Cold wave sweeps Korea; Snow paralyses Jeju airport

Planes are seen on the snow covered landing strip at Jeju International Airport on Jeju island.
PHOTO: Reuters

SEOUL/JEJUDO ISLAND-- The number of frozen-pipe accidents and hypothermia patients soared while operations at the Jeju International Airport were paralysed following the biggest snowfall in the region in three decades Sunday, as the nation experienced the coldest weather this winter.

Just a day after the Korea Meteorological Administration issued a cold wave warning for Seoul, temperature in the capital dropped to minus 18 degrees Celsius on Sunday -- the coldest since January 2001. Also on Sunday, the KMA issued a cold wave warning to all regions in Gyeonggi Province as well as Seoul, for the first time in six years.

The cold wave warning is issued if the temperature remains below minus 15 degrees for two or more days.

Meanwhile, all flights at the Jejudo airport were cancelled due to the biggest snowfall in 32 years and high winds. The airport on the resort island announced on Sunday morning that all flights will be cancelled until 8 p.m. Monday. A total of 517 flights were scheduled for Sunday alone. On Saturday, 296 flights had been cancelled while 122 had been delayed due to the weather conditions.

Jejudo recorded its biggest snowfall in three decades at 11 centimeters as of Sunday, with more than 1 meter of snow in mountain areas.

On Saturday night, The Korea Herald witnessed a number of road signs being blown down by strong winds accompanied by heavy snow. Some hotels had blackouts on Saturday night.

"It usually takes about 20 minutes to get home from my hotel," said Oh Seung-ju, a 29-year-old Jejudo resident working at a hotel, who decided to stay back at work on Saturday due to the snowstorm. "My family members told me to stay at the hotel last night, as it's not safe to drive in such weather. I slept in one of the suites (for the travelers)."

Moon Young-gi, another Jejudo resident and a tourist bus driver, said it took him five hours to get to the city centre from Seongsan Ilchulbong, the famous UNESCO World Heritage site of the island on Saturday, because of the severe weather conditions.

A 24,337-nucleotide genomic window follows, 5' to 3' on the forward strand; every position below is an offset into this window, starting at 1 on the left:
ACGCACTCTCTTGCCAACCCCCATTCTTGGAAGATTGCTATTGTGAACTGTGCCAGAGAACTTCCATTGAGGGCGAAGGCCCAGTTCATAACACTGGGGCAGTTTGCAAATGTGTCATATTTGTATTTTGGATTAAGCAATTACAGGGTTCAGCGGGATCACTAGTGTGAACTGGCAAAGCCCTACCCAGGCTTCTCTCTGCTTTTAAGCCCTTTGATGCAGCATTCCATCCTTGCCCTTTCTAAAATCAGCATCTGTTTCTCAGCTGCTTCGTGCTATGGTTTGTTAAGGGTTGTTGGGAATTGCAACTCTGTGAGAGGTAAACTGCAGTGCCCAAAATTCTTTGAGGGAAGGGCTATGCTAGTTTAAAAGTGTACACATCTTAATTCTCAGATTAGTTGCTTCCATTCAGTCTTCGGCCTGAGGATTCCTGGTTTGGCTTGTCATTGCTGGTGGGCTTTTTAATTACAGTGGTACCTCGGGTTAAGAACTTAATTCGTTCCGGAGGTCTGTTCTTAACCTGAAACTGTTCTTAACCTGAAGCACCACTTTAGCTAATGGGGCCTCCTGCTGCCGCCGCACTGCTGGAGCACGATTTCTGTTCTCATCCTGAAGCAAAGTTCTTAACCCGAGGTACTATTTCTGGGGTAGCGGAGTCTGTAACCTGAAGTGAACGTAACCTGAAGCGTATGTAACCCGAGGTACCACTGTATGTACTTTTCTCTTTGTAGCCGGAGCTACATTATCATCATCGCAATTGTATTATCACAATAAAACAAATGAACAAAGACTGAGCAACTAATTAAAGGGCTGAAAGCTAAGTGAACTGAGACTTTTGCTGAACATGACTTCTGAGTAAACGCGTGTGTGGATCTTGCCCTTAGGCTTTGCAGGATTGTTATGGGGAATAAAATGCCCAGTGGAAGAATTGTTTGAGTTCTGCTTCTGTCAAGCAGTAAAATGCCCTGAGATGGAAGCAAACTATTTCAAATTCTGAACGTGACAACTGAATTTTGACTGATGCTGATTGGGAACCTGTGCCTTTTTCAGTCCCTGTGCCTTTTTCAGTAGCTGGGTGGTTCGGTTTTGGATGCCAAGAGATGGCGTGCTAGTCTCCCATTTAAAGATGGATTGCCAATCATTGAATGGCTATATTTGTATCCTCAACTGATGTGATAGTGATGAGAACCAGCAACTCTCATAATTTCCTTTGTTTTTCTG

"I don't think my passengers (who are tourists) can visit any tourist sites today," he said at a hotel in Jejudo. "I'm thinking of taking them to a Korean dry sauna after lunch."

Meanwhile in the Seoul Metropolitan Area, a large number of accidents were reported due to frozen water gauges and pipes on Sunday.

From 5 p.m. on Saturday to 5 a.m. on Sunday alone, a total of 40 accidents were reported to the Seoul Metropolitan Government. From Jan. 20-23, a total of 764 cases were reported to the authorities. In Gyeonggi, 72 accidents were reported on Sunday alone as of 11 a.m.

"I can't shower, I can't do laundry," said Kim Yeon-ji, a 33-year-old office worker in Seoul, whose water pipe froze on Saturday. "I had to go to a launderette this morning. I was just told that I have to wait until the weather gets warmer. This is very frustrating."

The KMA also issued one of the three -- heavy-snowfall, cold wave or strong-wind -- warnings to 14 regions in North Jeolla Province, as well as 11 regions in South Chungcheong, including Gimje, Muju, Seocheon and Jeongeup.

The Health Ministry announced on Sunday that the number of Koreans who sought medical attention for cold-related illnesses, such as hypothermia and frostbite, increased significantly on Jan. 17-20 from the week before.

A total of 55 Koreans were treated for such conditions at 530 medical facilities nationwide from Jan. 17-20, which was more than double the number from Jan. 10-16, which was 24. Among the 55 patients, 72 per cent were male, while 27.3 per cent were those in their 50s.

The health authorities strongly advised young children, those aged 65 older, as well as those who have chronic medical conditions to stay indoors as much as possible and wear long underwear under their clothes, along with socks and slippers even when staying at home. When going outside in the cold, it is important to wear a hat, scarf and gloves to prevent loss of body heat through one's head and hands, they said.

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